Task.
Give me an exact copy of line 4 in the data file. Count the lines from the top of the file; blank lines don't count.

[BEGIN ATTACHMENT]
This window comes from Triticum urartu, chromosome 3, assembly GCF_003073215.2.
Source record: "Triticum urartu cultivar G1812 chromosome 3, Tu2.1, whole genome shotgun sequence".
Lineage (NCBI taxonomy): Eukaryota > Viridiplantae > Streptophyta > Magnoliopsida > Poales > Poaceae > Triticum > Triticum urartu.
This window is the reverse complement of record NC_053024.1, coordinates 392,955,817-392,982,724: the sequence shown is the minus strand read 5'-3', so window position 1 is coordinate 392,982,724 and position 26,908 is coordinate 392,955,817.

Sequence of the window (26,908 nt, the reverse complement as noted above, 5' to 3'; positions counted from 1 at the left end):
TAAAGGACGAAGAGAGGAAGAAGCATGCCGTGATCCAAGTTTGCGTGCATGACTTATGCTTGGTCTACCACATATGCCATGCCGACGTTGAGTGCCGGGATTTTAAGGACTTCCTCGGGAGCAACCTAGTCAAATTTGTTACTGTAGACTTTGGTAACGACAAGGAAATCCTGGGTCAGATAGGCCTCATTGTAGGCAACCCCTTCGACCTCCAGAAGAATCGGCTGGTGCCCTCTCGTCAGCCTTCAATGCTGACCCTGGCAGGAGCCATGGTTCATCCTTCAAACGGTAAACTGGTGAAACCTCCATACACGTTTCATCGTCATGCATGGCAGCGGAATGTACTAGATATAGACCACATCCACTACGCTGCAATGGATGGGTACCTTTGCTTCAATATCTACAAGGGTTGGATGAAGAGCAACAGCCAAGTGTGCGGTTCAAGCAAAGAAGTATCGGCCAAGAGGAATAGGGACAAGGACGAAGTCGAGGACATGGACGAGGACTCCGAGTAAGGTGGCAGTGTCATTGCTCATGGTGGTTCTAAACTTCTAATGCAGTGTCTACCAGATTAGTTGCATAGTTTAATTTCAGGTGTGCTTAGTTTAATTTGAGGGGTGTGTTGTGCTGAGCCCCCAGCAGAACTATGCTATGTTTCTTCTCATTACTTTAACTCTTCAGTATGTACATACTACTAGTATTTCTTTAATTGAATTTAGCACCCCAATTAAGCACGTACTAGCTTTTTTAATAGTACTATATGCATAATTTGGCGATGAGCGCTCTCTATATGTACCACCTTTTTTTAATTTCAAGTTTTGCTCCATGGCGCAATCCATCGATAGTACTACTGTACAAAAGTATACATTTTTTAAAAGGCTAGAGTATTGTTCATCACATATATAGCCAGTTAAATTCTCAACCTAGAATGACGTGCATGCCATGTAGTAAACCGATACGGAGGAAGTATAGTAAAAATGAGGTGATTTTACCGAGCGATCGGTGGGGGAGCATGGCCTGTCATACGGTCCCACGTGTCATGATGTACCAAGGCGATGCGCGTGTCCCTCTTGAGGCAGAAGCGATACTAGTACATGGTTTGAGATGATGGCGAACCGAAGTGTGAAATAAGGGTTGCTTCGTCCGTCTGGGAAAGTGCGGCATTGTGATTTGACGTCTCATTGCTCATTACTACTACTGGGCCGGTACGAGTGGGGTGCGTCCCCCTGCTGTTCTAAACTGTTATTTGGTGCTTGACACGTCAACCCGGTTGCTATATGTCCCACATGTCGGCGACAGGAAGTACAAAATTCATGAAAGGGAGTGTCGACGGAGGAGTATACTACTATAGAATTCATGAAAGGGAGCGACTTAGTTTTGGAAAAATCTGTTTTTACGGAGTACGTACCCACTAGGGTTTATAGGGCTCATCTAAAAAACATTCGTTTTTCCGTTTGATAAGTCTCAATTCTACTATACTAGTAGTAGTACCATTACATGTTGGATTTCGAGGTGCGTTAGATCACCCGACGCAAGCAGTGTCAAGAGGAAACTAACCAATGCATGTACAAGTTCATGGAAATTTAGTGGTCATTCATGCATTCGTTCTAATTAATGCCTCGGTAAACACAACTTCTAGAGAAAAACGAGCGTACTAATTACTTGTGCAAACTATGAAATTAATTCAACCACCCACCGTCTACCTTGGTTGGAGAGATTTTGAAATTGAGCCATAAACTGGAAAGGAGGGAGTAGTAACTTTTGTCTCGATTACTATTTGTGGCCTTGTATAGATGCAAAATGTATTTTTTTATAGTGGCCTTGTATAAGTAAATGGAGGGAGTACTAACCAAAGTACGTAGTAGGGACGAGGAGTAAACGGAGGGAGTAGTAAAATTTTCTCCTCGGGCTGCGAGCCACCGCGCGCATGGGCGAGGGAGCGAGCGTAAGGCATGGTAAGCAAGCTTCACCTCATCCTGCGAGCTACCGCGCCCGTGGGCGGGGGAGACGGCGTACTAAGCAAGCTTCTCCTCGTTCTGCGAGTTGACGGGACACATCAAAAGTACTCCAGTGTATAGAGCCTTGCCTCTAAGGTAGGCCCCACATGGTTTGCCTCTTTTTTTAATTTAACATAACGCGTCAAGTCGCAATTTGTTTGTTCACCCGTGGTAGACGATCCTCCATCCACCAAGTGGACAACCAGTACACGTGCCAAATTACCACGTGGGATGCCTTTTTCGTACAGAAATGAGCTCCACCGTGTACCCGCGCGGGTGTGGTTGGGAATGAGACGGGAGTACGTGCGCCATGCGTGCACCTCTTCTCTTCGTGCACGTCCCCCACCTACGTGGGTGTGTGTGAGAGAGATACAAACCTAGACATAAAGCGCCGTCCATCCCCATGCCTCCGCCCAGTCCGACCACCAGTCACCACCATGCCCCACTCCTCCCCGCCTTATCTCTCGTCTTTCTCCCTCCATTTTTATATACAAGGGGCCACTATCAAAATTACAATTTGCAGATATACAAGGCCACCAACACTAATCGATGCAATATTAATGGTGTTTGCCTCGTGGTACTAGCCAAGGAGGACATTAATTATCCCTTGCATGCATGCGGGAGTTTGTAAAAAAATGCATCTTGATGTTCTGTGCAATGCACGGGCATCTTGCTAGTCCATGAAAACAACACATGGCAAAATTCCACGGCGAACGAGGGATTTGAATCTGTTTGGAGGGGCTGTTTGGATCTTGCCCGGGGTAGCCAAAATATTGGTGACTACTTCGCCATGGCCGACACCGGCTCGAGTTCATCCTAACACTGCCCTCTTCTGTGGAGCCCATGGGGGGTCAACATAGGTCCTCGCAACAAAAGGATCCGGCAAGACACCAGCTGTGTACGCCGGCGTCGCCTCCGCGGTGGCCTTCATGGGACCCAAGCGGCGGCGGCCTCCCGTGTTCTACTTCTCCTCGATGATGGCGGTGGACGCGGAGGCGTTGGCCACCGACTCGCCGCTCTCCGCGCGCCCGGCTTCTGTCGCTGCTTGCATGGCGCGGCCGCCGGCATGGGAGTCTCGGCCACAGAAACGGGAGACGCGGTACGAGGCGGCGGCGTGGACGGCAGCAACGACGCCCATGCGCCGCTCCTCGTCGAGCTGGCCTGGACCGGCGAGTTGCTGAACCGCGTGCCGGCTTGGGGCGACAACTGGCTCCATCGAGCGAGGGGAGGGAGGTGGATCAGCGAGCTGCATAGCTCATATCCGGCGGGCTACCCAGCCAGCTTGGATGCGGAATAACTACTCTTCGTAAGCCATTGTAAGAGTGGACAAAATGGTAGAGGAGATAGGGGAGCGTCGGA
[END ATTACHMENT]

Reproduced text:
This window is the reverse complement of record NC_053024.1, coordinates 392,955,817-392,982,724: the sequence shown is the minus strand read 5'-3', so window position 1 is coordinate 392,982,724 and position 26,908 is coordinate 392,955,817.